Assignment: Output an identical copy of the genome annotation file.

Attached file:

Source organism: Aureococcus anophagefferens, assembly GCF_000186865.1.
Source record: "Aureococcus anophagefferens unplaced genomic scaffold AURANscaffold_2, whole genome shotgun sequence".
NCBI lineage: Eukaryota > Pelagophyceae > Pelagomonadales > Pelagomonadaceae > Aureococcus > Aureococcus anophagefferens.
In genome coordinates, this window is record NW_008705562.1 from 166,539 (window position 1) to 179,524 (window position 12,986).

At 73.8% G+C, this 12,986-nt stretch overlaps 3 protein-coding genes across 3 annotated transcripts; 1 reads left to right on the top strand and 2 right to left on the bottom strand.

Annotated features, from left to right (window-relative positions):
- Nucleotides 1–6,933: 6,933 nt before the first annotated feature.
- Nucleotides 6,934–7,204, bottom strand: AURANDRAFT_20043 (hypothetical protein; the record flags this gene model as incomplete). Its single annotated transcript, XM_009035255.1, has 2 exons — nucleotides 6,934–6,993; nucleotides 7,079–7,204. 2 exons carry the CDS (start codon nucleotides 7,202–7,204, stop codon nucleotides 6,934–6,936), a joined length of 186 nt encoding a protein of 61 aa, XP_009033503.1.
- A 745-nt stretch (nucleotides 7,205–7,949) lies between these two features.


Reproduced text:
Source organism: Aureococcus anophagefferens, assembly GCF_000186865.1.
Source record: "Aureococcus anophagefferens unplaced genomic scaffold AURANscaffold_2, whole genome shotgun sequence".
NCBI lineage: Eukaryota > Pelagophyceae > Pelagomonadales > Pelagomonadaceae > Aureococcus > Aureococcus anophagefferens.
In genome coordinates, this window is record NW_008705562.1 from 166,539 (window position 1) to 179,524 (window position 12,986).

At 73.8% G+C, this 12,986-nt stretch overlaps 3 protein-coding genes across 3 annotated transcripts; 1 reads left to right on the top strand and 2 right to left on the bottom strand.

Annotated features, from left to right (window-relative positions):
- Nucleotides 1–6,933: 6,933 nt before the first annotated feature.
- Nucleotides 6,934–7,204, bottom strand: AURANDRAFT_20043 (hypothetical protein; the record flags this gene model as incomplete). Its single annotated transcript, XM_009035255.1, has 2 exons — nucleotides 6,934–6,993; nucleotides 7,079–7,204. 2 exons carry the CDS (start codon nucleotides 7,202–7,204, stop codon nucleotides 6,934–6,936), a joined length of 186 nt encoding a protein of 61 aa, XP_009033503.1.
- A 745-nt stretch (nucleotides 7,205–7,949) lies between these two features.